Health & Wellness

Essential oils and pet safety

Some oils are particularly toxic

Despite how much we love our pets, they don’t always smell great. From mucky paws to poopy butts and beyond, it’s hard to live pet parent life stink-free. So you may be tempted to mask the smell of kitty litter, wet fur or other common pet odors with fragrant essential oils or sprays. But you should think twice before adding that dab of peppermint oil to their fur—essential oils can pose serious health risks to dogs and cats.

Keep reading to find out which essential oils could be toxic to your pet, how to spot symptoms of toxicity and what you can do to keep your best friend safe.

Are essential oils safe for dogs?

In a word: No. When you add an essential oil to your dog’s shampoo or detangling spray, for example, it gets absorbed through their skin, which can be toxic to their system. The same goes for ingesting an essential oil directly—you want to make sure any diffusers or bottles are out of reach of nosy pups.

You might notice that some brands include essential oils in topical products, like hot-spot treatments. Before you add to cart, make sure you ask your vet if it’s ok to use on your dog, and always follow their recommendation. The less your dog has access to essential oils in their environment, the better.

Make sure to keep your dog away from these specific essential oils to avoid any possibility of a toxic reaction: 

  • Tea tree
  • Wintergreen
  • Cinnamon
  • Citrus
  • Pennyroyal
  • Peppermint
  • Pine
  • Sweet birch
  • Ylang ylang
  • Anise
  • Clove
  • Thyme
  • Juniper
  • Yarrow

Are essential oils safe for cats?

The reaction to essential oils in your cat could be even more severe, since cats lack an enzyme in the liver that breaks down the essential oil to eliminate the toxins.* To be totally safe, you should probably stay away from having things like reed diffusers or diffusing humidifiers in your house—if your curious cat accidentally knocks it over or walks through a scented mist, microdroplets could collect on their fur. Those tiny droplets could then be absorbed through their skin or ingested while they’re grooming themselves. 

If your cat has other respiratory issues like asthma, they’re at even greater risk for toxicity from essential oils since the droplets irritate the respiratory tract. Plus, all cats, regardless of their health issues, face the risk of pneumonia if oils are inhaled.**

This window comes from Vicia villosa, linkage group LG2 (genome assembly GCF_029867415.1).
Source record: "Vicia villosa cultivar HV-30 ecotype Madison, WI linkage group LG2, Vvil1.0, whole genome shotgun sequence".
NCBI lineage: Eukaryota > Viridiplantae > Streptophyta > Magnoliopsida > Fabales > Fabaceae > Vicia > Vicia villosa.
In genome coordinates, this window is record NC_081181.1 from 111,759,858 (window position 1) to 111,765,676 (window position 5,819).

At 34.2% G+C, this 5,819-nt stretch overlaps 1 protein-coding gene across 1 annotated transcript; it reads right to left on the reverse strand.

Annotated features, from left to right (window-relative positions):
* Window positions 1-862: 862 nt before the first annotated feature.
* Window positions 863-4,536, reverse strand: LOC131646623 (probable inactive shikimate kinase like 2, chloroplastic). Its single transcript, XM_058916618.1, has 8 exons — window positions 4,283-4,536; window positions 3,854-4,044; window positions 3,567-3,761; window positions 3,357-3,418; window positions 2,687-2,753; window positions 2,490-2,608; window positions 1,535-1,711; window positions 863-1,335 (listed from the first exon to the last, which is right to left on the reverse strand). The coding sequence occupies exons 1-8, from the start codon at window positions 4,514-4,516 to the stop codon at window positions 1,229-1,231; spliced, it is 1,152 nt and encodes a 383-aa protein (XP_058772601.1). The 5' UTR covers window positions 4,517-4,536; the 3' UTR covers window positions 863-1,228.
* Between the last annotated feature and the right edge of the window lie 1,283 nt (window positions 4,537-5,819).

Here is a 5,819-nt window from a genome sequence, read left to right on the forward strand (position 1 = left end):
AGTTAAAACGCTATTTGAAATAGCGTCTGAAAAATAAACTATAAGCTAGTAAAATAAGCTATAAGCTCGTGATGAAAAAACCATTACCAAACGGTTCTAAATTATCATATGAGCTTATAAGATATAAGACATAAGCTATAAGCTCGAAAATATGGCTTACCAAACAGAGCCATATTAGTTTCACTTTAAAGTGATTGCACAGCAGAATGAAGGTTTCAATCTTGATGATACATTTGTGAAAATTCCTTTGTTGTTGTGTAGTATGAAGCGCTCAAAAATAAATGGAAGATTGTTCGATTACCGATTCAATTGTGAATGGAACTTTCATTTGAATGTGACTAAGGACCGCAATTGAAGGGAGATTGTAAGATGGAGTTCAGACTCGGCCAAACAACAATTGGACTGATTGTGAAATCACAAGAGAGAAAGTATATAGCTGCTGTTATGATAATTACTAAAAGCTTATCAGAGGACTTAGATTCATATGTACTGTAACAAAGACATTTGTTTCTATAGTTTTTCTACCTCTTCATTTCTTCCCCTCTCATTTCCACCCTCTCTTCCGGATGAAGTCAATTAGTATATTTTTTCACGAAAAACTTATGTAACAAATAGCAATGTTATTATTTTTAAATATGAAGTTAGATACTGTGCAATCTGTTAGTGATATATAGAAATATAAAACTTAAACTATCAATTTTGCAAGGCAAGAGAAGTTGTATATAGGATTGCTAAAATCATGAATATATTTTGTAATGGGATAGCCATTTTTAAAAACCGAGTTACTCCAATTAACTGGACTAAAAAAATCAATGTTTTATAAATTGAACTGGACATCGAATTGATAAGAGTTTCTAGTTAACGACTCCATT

According to Texas A&M University’s Veterinary Medicine and Biomedical Sciences, the essential oils known to cause poisoning in cats include:

  • Basil
  • Bergamot
  • Bitter almond
  • Cinnamon
  • Citrus
  • Clove
  • Eucalyptus
  • Geranium
  • Juniper
  • Lavender
  • Lemongrass
  • Mint (including wintergreen, spearmint, and peppermint)
  • Myrrh
  • Pine
  • Rose
  • Rosemary
  • Sandalwood
  • Sassafras
  • Tarragon
  • Tea tree
  • Thyme
  • Wormwood
  • Ylang ylang

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How to keep pets safe around essential oils

The most important thing to remember is to talk to your vet before adding an essential oil into your pet’s healthcare. They will be your best resource for understanding how these oils work and why they’ve been added to a certain product. Trust their judgement and follow their advice.

And just to be safe, don’t ever put an essential oil directly onto your pet’s skin or give it to them orally. It’s most likely going to do more harm than good. It’s also a good idea to avoid snuggling with your pup or kitten if you’ve just lathered your own skin in some kind of essential oil. 

Finally, make sure that any oils in the house are stored out of reach from inquisitive paws, and closed tight so they definitely won’t spill. 

Common toxicity symptoms for pets

This is the worst-case scenario, but you should be aware of what the side effects look like if your pet gets into essential oils. Keep in mind that smaller and younger pets often experience more severe side effects. While it often depends on the oil your pet is exposed to, here is a list of common symptoms:

  • Drooling
  • Difficulty breathing
  • Fatigue/Weakness
  • Difficulty walking or stumbling
  • Muscle tremors
  • Pawing at the mouth or face
  • Redness or burns on skin or gums
  • Vomiting

If you suspect your pet has come in contact with essential oils, this is an emergency—call your regular vet immediately or take your pet to an emergency hospital. It will help if you bring the bottle with you so your vet has a better idea of what issues your pet may face. Your veterinarian may also advise you to call the Pet Poison Helpline at 855.764.7661 or the ASPCA Animal Poison Control Center at 888.426.4435.

* Pet Poison Helpline

** According to Texas A&M University

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Photo by Biel Morro by Unsplash

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